The project will conduct a festival to celebrate National Estuaries Day emphasizing the estuaries of Little Neck Bay and Long Island Sound. The purpose of this event is to educate the 1,500 members of the public about the resources and benefits of estuaries as well as the human impacts affecting them and what can be done to protect them. To do this the festival will have many activities for schools, children, teachers, and the general public. Interpretive canoe and boat rides on the Bay, governmental agencies related to water will exhibit and share information and other exhibitors, speakers, walk and clean up leaders, will emphasize the importance of these estuaries. The outcomes for this educational event include learning more about the estuarine ecosystems and their resources, benefits and problems and to help people understand how they can help these bountiful ecosystems. Follow-up presentations will be made to three elementary schools to allow children to learn and become responsible about estuaries. The children will be asked to write a poem or essay or draw a picture to show what they learned about this topic.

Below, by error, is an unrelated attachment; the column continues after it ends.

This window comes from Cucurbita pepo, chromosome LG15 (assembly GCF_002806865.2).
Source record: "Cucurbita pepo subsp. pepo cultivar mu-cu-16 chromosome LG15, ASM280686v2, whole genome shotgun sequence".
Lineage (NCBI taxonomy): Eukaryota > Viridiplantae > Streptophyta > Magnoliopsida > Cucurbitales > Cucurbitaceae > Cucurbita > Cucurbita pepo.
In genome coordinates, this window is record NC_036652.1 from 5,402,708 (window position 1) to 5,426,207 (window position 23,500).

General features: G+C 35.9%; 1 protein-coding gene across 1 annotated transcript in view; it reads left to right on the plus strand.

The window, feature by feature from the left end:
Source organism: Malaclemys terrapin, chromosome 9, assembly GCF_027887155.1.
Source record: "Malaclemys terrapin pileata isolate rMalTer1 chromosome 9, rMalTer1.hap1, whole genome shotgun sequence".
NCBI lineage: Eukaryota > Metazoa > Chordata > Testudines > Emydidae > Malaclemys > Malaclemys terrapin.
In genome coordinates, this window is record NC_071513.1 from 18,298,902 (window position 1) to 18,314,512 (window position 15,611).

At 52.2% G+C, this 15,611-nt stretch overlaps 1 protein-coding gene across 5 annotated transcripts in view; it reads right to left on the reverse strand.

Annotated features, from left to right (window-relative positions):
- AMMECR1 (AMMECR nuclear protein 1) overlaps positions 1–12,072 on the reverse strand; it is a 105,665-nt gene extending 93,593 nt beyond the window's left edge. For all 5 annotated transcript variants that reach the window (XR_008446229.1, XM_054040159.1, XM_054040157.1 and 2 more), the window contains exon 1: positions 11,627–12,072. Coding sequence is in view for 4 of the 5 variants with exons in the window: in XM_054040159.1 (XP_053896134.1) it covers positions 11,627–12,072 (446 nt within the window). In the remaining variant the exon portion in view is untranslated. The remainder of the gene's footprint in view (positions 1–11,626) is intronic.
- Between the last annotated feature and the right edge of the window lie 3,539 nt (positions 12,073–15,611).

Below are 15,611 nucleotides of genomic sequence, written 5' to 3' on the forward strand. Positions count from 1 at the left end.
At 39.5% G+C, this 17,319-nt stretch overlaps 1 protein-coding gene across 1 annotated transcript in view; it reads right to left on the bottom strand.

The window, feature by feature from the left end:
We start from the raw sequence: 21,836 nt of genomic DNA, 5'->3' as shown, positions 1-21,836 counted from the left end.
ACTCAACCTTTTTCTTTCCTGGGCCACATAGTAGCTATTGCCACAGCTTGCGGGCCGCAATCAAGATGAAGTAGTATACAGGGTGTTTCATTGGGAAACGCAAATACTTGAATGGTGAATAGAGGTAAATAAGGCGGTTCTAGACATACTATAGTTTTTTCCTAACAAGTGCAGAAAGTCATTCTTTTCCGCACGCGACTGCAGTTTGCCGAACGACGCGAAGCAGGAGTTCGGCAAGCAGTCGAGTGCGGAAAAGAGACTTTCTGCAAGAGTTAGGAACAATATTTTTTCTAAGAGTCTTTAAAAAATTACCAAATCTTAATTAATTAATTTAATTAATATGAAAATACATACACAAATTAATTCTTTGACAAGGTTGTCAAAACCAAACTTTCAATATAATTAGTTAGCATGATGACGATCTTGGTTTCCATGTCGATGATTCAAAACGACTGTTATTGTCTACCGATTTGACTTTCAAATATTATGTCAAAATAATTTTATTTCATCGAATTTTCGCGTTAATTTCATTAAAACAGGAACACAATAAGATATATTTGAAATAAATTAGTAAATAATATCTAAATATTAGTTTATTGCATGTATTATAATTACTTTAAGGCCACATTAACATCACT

Recipient: Committee to Save the Bird Homestead, Inc.
Grant Amount: $10,000
Recipient Match: $11,980
Total Project Cost: $21,980
Project Area: Bird Homestead-Meeting House as Blind Brook meets Milton Harbor, Rye, NY
The Committee to Save the Bird Homestead will remove invasive plants, construct a public kayak access, and install educational signage about Long Island Sound at the Bird Homestead attracting 1,000 visitors. The project will initiate a Blue Trail in Westchester County.